"What things real are there but imponderable thoughts?" ---Ahab There was Tenor in his party grave, sharing All of the same old sick jokes with himself. 1 He says, "What is there besides imagining? These four occasional walls will not bring Spring or sorrow to any unsuffering thing. It is the will that wanes, in summer dark, After clogged stars have scraped the sky and left A newer dark for some cold singer's questioning. Rusted apples gathered, honey melons dusky gold, Cherries rosing in the tinted sun, what was invented If not these things? Shall my hand remain Unfloured by its own effort? A pointed oar Plunges and plunges in a white war and remains An oar. The mind is not so meager; it becomes, Once its rent raiment roars, in polychromes Above chalk waters that it held and gave, That of which it sang and did not hear, because Too busy singing in undivided, tensile mystery." 2 If, on the wings of sparrows, men's feet shall flesh Who shall fly, in contrapuntal destiny, In waltz time, alone, beneath The unceasing testament of the waves? Tenor Semblance in his water-wings, bulbing At his back, held his breath and dived, at 4, Into the tossing terror of a tame sea. Once caught among the coral's shadowing, he saw The flash and error of dying fish in that dim maze. Their antlered looks and opalescent eyes Placed a holy horror in his slalom breast Racing, among more mobile lights, out of death's Abrupt shade. He knew of earth by this buried paradise. He told his parents of the sharking waves and sea. Alone, His executed gestures in scarred sunset seemed The switch-back hesitancy of leaves. 3 It was his mother's going, her poignant death, Like still water, that made him hear Curlicues of God's named trumpet, world. A French horn paddles in his ear; Finches mocked the minister at her wake, his frown Emitted solo labyrinths, corona icicles of sound. Tenor Semblance, leaving, knew his feet were tambourines, clashing in the grass. And when he whispered, it was with sorrow That he could not sing himself a barrow. In her twinking time upon this mortal orb, In laundered air, tender sequences Of love and love, flashed from her bright center Like perpetual suns that sang and knew their tune. It was because of her he sought A personal, vocal dew. 4 Semblance swelled in his soft decor. Like an awkward Alice, he used his vital eye To distill a separate scenery in the dwindled grass. Little thunder smoked the mountaintops. Gnats as vultures bulked silence on their prey. But a swung censor, sacred scenting, never lends Its incense to these more airy tendencies. Neither garland of flowers, in a stiff ring, Nor any distincter bloom was worn. Victim in winter, he tried to say The measureless landscape he became: Desolate branches, details of packed snow, Paired tracks of deer, or south-seeking geese Dispassionate as the sky. There comes A crowd of moths, an abrupt lamp flapping In discontinuous circles as he speaks. 5 But should we sacrifice infinite finesse for that Snowblind and last, fatal profundity? Sonless Semblance once, with gagging glands, Turned abrogated Pa; the wincing world Trickled from his groin. He clawed out an eye And dived, lost in a reef, resulting in a sky Made blue, by harshest imagination, by Exclusionary rules. Was it a mincing butcher's Cleaver thumb, his abusement of a One, Chopping up the single digit we pretend? False finesse? The sky was blue; he claimed To be the author, and his grave Was dug in blue clay; bluets brushed the edge. His mineral bones are scavenged by worms that die. Thus we see, beyond cut division or misty ending, Death is daughter to imagination's venting. 6 A man is image and is sound, Imagining sounds; a blare of being Scribbled like a cloud, pinched nothingness Palely resembling himself, in a mirror; Unalterable shadow, that falls As seasons fall, in whitest trumpeting. Thus was Tenor in his dirty grave, In severest evening, uttering A few, essential words. In his halter, Dawdling day undid the staunching fist Of night, and materbirds like mandolins Twanged his very song. They were his toys, who, Hautboy accountant, made of his breast Final register. A second heaven, set Beside the first, is best, when we forget Ourselves in what our wish of death becomes.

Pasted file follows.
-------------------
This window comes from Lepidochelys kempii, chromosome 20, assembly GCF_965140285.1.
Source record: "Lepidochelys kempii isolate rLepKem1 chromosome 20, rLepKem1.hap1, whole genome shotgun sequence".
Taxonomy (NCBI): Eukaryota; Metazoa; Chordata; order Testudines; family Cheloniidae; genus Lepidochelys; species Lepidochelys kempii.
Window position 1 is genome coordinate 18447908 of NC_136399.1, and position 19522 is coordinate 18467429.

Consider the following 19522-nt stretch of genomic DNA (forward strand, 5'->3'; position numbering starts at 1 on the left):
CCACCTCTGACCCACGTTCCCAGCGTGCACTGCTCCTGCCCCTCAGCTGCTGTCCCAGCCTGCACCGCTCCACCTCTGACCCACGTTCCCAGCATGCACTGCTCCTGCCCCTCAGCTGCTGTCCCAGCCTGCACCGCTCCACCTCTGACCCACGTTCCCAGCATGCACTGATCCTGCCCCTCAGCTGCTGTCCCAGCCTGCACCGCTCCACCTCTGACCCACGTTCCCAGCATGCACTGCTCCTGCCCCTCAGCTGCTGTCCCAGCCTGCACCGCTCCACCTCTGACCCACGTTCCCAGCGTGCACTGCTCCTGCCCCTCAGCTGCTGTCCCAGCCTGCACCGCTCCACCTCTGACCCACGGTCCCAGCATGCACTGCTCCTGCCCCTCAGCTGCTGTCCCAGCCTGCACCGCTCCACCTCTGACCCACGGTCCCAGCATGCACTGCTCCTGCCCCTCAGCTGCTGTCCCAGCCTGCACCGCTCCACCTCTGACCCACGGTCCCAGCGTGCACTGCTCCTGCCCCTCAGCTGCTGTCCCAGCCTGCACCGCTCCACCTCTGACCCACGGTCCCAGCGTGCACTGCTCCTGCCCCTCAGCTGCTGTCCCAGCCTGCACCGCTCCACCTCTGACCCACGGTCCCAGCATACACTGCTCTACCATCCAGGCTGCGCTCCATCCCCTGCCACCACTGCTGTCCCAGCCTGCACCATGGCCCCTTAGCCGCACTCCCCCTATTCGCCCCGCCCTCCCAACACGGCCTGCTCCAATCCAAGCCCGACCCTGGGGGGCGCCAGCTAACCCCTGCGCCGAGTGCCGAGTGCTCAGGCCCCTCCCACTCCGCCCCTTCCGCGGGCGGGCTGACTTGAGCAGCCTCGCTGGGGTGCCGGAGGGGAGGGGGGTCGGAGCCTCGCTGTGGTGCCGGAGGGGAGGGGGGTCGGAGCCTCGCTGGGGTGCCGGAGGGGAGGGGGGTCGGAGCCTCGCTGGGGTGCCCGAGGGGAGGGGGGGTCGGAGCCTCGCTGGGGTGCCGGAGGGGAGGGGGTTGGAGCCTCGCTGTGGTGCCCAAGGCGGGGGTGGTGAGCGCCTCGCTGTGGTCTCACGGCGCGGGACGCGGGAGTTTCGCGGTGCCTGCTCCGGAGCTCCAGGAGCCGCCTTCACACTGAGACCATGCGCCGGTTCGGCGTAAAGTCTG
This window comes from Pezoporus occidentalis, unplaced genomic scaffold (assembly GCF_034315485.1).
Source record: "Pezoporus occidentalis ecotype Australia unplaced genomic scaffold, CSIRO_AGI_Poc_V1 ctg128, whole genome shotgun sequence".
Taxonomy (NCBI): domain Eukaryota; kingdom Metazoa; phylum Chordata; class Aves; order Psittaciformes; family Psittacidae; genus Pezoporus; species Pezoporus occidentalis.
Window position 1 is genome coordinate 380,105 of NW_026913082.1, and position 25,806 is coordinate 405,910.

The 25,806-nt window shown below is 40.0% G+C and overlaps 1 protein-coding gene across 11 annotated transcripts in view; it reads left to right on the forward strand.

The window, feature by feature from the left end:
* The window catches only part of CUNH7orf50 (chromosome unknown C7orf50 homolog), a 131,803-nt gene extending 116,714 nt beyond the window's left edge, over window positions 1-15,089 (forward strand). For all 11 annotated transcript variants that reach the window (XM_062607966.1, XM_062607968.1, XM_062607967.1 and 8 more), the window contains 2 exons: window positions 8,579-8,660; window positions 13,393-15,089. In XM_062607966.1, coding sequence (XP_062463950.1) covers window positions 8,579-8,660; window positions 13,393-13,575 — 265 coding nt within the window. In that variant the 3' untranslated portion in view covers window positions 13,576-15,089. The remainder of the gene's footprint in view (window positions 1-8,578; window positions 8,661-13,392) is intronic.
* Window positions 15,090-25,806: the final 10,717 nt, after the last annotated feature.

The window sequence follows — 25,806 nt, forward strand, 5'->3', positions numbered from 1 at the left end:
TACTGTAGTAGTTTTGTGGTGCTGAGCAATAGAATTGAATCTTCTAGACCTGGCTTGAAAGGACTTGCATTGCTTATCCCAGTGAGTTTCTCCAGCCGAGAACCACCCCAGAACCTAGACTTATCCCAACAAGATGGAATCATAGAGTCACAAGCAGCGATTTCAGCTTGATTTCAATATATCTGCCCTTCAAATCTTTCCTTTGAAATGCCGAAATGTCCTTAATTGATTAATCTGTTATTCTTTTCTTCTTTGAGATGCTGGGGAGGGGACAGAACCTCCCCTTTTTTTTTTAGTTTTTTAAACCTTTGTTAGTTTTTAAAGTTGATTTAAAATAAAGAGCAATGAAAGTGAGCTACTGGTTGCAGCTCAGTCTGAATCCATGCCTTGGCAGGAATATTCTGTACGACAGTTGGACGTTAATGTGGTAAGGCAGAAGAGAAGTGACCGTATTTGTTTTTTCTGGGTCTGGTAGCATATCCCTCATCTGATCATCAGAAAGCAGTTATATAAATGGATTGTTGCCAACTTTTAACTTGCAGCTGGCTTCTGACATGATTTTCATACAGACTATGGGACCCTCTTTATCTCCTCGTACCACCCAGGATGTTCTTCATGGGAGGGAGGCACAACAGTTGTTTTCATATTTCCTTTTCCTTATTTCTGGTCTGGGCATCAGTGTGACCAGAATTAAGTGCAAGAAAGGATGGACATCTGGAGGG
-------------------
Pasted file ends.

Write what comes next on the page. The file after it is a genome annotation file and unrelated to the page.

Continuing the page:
NOTE: This poem originally appeared in this collection, but later had a sequel written. This poem and its sequel are collected in “Rehearsing Repetitions on the Rappahannock.”